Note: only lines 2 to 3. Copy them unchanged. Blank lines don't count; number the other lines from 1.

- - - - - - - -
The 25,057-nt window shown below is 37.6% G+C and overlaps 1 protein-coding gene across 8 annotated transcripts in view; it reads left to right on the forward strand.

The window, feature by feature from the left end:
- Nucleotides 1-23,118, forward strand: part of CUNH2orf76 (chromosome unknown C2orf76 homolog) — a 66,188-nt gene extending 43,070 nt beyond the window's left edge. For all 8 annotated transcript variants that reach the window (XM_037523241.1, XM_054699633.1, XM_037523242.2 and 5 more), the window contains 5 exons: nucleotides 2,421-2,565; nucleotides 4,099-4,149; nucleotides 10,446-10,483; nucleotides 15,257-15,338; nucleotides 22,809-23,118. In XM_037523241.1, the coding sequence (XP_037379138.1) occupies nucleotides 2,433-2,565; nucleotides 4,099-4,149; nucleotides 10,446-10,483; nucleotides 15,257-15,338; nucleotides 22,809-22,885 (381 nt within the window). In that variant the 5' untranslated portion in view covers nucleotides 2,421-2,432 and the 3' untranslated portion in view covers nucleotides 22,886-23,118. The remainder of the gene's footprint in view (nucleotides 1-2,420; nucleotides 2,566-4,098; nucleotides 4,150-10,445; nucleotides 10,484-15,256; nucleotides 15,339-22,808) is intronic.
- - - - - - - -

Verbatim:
The window, feature by feature from the left end:
- Nucleotides 1-23,118, forward strand: part of CUNH2orf76 (chromosome unknown C2orf76 homolog) — a 66,188-nt gene extending 43,070 nt beyond the window's left edge. For all 8 annotated transcript variants that reach the window (XM_037523241.1, XM_054699633.1, XM_037523242.2 and 5 more), the window contains 5 exons: nucleotides 2,421-2,565; nucleotides 4,099-4,149; nucleotides 10,446-10,483; nucleotides 15,257-15,338; nucleotides 22,809-23,118. In XM_037523241.1, the coding sequence (XP_037379138.1) occupies nucleotides 2,433-2,565; nucleotides 4,099-4,149; nucleotides 10,446-10,483; nucleotides 15,257-15,338; nucleotides 22,809-22,885 (381 nt within the window). In that variant the 5' untranslated portion in view covers nucleotides 2,421-2,432 and the 3' untranslated portion in view covers nucleotides 22,886-23,118. The remainder of the gene's footprint in view (nucleotides 1-2,420; nucleotides 2,566-4,098; nucleotides 4,150-10,445; nucleotides 10,484-15,256; nucleotides 15,339-22,808) is intronic.